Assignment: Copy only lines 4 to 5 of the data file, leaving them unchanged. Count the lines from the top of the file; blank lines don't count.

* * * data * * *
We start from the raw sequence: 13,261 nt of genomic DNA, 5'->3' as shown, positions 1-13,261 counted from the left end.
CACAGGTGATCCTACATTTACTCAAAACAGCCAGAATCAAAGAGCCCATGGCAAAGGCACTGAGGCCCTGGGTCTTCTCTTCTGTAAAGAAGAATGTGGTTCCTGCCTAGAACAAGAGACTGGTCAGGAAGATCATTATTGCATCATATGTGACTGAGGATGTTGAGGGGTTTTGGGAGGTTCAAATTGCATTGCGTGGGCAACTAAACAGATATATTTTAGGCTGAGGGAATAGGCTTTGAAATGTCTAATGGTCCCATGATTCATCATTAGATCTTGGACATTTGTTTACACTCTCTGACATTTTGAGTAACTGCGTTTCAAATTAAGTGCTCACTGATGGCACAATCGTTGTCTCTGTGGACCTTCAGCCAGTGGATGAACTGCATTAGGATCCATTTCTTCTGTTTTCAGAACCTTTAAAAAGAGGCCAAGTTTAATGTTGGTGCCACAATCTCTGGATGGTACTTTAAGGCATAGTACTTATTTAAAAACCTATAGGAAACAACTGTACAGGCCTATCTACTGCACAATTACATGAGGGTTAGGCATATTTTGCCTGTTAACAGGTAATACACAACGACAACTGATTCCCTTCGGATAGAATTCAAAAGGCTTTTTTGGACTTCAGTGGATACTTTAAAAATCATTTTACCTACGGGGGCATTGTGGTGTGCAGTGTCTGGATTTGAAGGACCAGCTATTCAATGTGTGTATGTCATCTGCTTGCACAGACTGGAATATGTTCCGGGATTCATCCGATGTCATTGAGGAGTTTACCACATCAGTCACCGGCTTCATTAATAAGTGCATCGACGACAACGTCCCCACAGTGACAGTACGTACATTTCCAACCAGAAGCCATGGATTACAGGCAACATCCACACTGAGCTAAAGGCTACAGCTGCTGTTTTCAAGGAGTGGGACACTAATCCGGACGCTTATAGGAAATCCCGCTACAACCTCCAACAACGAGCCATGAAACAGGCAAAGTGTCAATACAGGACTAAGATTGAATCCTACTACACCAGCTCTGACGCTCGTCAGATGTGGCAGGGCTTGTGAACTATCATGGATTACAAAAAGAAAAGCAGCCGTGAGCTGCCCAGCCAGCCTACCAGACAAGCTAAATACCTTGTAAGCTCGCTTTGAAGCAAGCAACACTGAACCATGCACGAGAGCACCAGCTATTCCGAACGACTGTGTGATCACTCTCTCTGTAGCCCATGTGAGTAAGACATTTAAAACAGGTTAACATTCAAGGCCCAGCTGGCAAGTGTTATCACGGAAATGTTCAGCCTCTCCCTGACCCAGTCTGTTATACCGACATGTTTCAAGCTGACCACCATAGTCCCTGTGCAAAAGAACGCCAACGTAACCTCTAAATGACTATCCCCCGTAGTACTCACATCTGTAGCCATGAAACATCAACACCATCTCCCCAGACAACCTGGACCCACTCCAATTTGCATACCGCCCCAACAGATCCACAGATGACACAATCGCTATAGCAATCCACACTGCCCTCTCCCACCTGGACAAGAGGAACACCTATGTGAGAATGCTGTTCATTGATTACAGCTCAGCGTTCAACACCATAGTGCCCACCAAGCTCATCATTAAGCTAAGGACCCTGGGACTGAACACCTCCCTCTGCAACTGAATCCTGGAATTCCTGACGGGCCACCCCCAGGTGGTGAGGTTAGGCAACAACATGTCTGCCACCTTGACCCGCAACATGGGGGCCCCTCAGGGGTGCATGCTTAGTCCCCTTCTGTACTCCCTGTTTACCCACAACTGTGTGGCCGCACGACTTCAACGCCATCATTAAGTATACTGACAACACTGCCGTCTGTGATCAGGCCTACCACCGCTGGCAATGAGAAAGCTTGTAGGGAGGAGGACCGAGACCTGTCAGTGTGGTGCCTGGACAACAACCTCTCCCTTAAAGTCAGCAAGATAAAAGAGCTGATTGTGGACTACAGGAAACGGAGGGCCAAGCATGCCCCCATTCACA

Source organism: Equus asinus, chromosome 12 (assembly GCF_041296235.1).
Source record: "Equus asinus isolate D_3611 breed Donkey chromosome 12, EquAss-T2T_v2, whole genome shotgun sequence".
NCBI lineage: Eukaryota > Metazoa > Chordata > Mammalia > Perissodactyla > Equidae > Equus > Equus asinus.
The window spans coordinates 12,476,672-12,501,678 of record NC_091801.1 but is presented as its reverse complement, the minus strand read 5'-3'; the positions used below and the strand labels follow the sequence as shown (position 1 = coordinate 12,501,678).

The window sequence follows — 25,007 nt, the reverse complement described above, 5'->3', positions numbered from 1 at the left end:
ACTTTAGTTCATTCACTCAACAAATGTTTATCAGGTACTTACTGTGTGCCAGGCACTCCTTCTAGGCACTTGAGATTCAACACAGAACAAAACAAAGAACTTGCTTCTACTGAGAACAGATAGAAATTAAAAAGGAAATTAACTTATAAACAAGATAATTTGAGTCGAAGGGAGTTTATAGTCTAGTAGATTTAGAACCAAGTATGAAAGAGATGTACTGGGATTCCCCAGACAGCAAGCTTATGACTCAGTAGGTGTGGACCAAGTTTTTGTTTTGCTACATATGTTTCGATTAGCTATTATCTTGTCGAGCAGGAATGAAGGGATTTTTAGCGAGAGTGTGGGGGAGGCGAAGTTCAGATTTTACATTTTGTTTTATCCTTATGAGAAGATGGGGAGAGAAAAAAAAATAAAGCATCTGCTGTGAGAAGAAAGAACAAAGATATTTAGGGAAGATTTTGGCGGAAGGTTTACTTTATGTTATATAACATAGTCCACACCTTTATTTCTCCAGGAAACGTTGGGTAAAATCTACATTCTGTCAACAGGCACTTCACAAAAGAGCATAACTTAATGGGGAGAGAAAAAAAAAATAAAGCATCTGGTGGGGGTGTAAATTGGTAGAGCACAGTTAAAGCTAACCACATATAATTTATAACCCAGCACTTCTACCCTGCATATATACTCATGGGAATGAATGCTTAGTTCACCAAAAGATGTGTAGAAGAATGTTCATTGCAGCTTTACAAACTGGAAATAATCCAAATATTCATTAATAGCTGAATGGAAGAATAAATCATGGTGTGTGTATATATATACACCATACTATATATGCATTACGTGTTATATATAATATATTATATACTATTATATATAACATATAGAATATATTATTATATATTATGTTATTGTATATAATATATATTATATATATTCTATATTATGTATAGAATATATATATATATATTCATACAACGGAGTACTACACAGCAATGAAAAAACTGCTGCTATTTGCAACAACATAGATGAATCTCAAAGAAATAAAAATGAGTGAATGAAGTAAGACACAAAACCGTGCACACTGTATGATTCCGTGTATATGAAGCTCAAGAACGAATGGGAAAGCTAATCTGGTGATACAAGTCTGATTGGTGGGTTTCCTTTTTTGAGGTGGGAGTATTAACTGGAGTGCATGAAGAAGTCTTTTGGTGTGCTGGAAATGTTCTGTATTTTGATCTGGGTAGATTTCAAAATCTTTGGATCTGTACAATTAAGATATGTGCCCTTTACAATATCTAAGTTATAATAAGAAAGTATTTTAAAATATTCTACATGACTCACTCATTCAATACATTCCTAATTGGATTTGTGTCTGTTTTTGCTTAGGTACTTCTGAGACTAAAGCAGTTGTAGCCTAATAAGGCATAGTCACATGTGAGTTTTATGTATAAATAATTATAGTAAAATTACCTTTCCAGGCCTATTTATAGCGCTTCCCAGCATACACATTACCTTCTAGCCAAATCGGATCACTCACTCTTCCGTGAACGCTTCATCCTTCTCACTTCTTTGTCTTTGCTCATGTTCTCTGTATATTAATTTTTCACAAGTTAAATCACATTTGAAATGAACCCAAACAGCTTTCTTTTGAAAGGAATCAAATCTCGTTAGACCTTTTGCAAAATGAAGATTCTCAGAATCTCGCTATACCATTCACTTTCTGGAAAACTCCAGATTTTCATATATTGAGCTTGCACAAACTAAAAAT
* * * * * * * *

Source record: "Equus asinus isolate D_3611 breed Donkey chromosome 12, EquAss-T2T_v2, whole genome shotgun sequence".
NCBI lineage: Eukaryota > Metazoa > Chordata > Mammalia > Perissodactyla > Equidae > Equus > Equus asinus.